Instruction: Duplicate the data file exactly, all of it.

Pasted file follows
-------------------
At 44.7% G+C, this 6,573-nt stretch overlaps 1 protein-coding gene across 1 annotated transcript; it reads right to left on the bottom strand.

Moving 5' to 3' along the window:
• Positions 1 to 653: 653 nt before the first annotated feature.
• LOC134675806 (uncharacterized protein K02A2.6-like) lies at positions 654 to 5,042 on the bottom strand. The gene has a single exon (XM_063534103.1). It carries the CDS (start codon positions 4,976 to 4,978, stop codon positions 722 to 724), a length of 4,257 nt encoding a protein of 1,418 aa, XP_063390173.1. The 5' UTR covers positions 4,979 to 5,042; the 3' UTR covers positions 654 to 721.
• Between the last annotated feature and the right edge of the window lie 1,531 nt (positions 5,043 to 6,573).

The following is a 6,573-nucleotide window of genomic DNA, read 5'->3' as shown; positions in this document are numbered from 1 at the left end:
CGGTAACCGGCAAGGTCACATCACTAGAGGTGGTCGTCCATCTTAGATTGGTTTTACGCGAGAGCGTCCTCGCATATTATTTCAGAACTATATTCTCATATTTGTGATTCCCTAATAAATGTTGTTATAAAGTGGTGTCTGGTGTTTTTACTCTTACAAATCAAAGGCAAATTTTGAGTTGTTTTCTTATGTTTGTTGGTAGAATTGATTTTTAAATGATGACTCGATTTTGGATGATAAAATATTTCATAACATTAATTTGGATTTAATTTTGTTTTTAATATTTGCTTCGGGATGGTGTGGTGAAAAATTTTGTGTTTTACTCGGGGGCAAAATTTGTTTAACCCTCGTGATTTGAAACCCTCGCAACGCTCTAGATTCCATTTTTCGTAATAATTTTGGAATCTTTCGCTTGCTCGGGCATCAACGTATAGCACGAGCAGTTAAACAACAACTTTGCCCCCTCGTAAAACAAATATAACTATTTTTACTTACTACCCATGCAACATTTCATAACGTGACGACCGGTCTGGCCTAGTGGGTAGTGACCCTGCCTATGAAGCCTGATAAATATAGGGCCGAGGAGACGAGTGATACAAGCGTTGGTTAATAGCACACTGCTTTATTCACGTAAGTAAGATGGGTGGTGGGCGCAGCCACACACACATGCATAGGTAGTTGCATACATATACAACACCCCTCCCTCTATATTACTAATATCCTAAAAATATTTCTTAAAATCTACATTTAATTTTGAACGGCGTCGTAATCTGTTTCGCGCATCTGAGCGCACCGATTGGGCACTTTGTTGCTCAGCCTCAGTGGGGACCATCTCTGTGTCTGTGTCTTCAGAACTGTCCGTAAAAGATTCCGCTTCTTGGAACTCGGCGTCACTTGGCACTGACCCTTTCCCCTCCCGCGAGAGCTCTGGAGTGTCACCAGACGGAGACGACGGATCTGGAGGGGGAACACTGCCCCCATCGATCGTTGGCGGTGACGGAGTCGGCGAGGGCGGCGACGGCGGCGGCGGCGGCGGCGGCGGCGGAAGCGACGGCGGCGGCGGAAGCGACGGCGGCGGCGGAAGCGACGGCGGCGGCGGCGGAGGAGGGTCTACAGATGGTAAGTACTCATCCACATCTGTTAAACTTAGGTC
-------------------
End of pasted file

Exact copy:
At 44.7% G+C, this 6,573-nt stretch overlaps 1 protein-coding gene across 1 annotated transcript; it reads right to left on the bottom strand.

Moving 5' to 3' along the window:
• Positions 1 to 653: 653 nt before the first annotated feature.
• LOC134675806 (uncharacterized protein K02A2.6-like) lies at positions 654 to 5,042 on the bottom strand. The gene has a single exon (XM_063534103.1). It carries the CDS (start codon positions 4,976 to 4,978, stop codon positions 722 to 724), a length of 4,257 nt encoding a protein of 1,418 aa, XP_063390173.1. The 5' UTR covers positions 4,979 to 5,042; the 3' UTR covers positions 654 to 721.
• Between the last annotated feature and the right edge of the window lie 1,531 nt (positions 5,043 to 6,573).

The following is a 6,573-nucleotide window of genomic DNA, read 5'->3' as shown; positions in this document are numbered from 1 at the left end:
CGGTAACCGGCAAGGTCACATCACTAGAGGTGGTCGTCCATCTTAGATTGGTTTTACGCGAGAGCGTCCTCGCATATTATTTCAGAACTATATTCTCATATTTGTGATTCCCTAATAAATGTTGTTATAAAGTGGTGTCTGGTGTTTTTACTCTTACAAATCAAAGGCAAATTTTGAGTTGTTTTCTTATGTTTGTTGGTAGAATTGATTTTTAAATGATGACTCGATTTTGGATGATAAAATATTTCATAACATTAATTTGGATTTAATTTTGTTTTTAATATTTGCTTCGGGATGGTGTGGTGAAAAATTTTGTGTTTTACTCGGGGGCAAAATTTGTTTAACCCTCGTGATTTGAAACCCTCGCAACGCTCTAGATTCCATTTTTCGTAATAATTTTGGAATCTTTCGCTTGCTCGGGCATCAACGTATAGCACGAGCAGTTAAACAACAACTTTGCCCCCTCGTAAAACAAATATAACTATTTTTACTTACTACCCATGCAACATTTCATAACGTGACGACCGGTCTGGCCTAGTGGGTAGTGACCCTGCCTATGAAGCCTGATAAATATAGGGCCGAGGAGACGAGTGATACAAGCGTTGGTTAATAGCACACTGCTTTATTCACGTAAGTAAGATGGGTGGTGGGCGCAGCCACACACACATGCATAGGTAGTTGCATACATATACAACACCCCTCCCTCTATATTACTAATATCCTAAAAATATTTCTTAAAATCTACATTTAATTTTGAACGGCGTCGTAATCTGTTTCGCGCATCTGAGCGCACCGATTGGGCACTTTGTTGCTCAGCCTCAGTGGGGACCATCTCTGTGTCTGTGTCTTCAGAACTGTCCGTAAAAGATTCCGCTTCTTGGAACTCGGCGTCACTTGGCACTGACCCTTTCCCCTCCCGCGAGAGCTCTGGAGTGTCACCAGACGGAGACGACGGATCTGGAGGGGGAACACTGCCCCCATCGATCGTTGGCGGTGACGGAGTCGGCGAGGGCGGCGACGGCGGCGGCGGCGGCGGCGGCGGCGGAAGCGACGGCGGCGGCGGAAGCGACGGCGGCGGCGGAAGCGACGGCGGCGGCGGCGGAGGAGGGTCTACAGATGGTAAGTACTCATCCACATCTGTTAAACTTAGGTC